The history of Spoons



From her open-air, Balinese-style home at Kealakekua Bay, artist Willa Marten spreads some golden-hued Big Island honey onto a slice of toast using a pewter honey “paddle” spoon that she cast herself. Engraved with elegant flourishes and ornamental motifs, her artfully crafted “flat” honey spoon incorporates a hooked design that balances perfectly on the lip of a jar or on the rim of a mug.

Excess honey oozes slowly off the surface of the spoon and down into the honey jar, as Willa observes the proceedings. An aficionado of spoons, Willa fashioned her design after a historic honey spoon she saw in a book about antique utensils. “It’s an old design,” she notes. “The honey paddle is a multi-purpose spoon. You hang it on the rim of a honey jar after you’re done scooping so that the honey drips back into the jar. It’s a serving utensil in the sense that it can be used communally by everybody at the table.”


Cast with carved or engraved bees on the ends of each stem, Willa’s honey paddles are just some of the many fascinating replicas of antique spoons she’s made out of pewter through the years. Her larger spoons, based on 17th- and 18th-century designs, feature the traditional “rat tail” back for reinforcement. Her trinity spoon has three small points at the top, a design derived from 1600’s Europe.

Showcased at stores and art galleries (Gallery of Great Things in Waimea, Blue Ginger Gallery in Kainaliu; and the Spoon Shop in Kailua-Kona) — as well as online at and at the South Kona Green Market in Captain Cook — Willa’s spoons and assorted pewter creations have built a following among collectors.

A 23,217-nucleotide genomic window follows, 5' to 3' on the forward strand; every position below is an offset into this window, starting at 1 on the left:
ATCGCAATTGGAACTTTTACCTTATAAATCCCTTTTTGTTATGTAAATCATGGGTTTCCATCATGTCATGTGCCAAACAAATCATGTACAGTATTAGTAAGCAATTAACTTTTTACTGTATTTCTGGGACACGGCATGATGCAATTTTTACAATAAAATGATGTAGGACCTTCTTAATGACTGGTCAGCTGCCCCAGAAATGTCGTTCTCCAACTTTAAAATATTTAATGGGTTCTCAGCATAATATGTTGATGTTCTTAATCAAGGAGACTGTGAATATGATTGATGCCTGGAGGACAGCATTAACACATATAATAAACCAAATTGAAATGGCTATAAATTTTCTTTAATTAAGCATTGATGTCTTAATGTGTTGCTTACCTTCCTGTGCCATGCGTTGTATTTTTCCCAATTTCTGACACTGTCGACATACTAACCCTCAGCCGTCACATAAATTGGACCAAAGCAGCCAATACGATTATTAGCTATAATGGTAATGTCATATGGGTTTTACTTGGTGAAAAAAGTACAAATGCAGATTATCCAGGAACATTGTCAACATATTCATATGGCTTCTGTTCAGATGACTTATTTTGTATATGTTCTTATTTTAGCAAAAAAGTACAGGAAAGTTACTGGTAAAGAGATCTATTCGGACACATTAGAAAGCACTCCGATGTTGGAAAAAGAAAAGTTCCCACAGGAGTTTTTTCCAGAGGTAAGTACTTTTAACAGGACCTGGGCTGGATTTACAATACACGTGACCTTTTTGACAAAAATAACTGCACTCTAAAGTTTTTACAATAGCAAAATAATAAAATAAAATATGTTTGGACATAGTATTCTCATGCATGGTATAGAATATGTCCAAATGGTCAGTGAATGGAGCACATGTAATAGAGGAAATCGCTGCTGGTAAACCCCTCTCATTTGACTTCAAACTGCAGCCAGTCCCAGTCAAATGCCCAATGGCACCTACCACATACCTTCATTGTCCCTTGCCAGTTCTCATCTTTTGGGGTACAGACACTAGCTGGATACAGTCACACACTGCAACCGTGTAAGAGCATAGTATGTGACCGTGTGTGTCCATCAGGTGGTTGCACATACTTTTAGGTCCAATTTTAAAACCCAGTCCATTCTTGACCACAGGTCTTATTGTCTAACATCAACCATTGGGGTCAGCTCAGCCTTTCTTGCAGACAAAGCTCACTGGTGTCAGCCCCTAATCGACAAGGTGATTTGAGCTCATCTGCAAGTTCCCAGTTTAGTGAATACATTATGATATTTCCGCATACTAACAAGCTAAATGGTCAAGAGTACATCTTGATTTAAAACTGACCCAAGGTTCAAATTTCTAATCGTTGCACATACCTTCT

Tracy Ackerman, owner of The Spoon Shop, displays the spoons in a place of honor at the front counter of her gourmet kitchen store in Kailua-Kona.

“Willa’s pewter spoons are so interesting and original,” says Ackerman. “The honey paddles in particular are really different. They are flattened and so unique. People love them. We took them to a meeting of the American Culinary Federation this April at the Waikoloa Beach Marriott, and we sold out of them almost immediately.”

Willa’s connection to spoons runs deeps. Her late husband Buz’s father, Donald Marten, created replicas of historic spoons for the Plimoth Plantation heritage site in Plymouth, Massachusetts in the 1960s. The living-history museum occupies the 17th-century original Plymouth Colony settlement, displaying a trove of artifacts unearthed at the site including some of the oldest European spoons dating from the 10th century brought over by America’s early settlers.


These historic spoon designs had been preserved for posterity in traditional “sand” molds cast by the museum’s director, Jim Deetz, according to Willa. A professor of archeology, Deetz kept in touch with Donald’s son, Buz, who had inherited the pewter equipment from his father.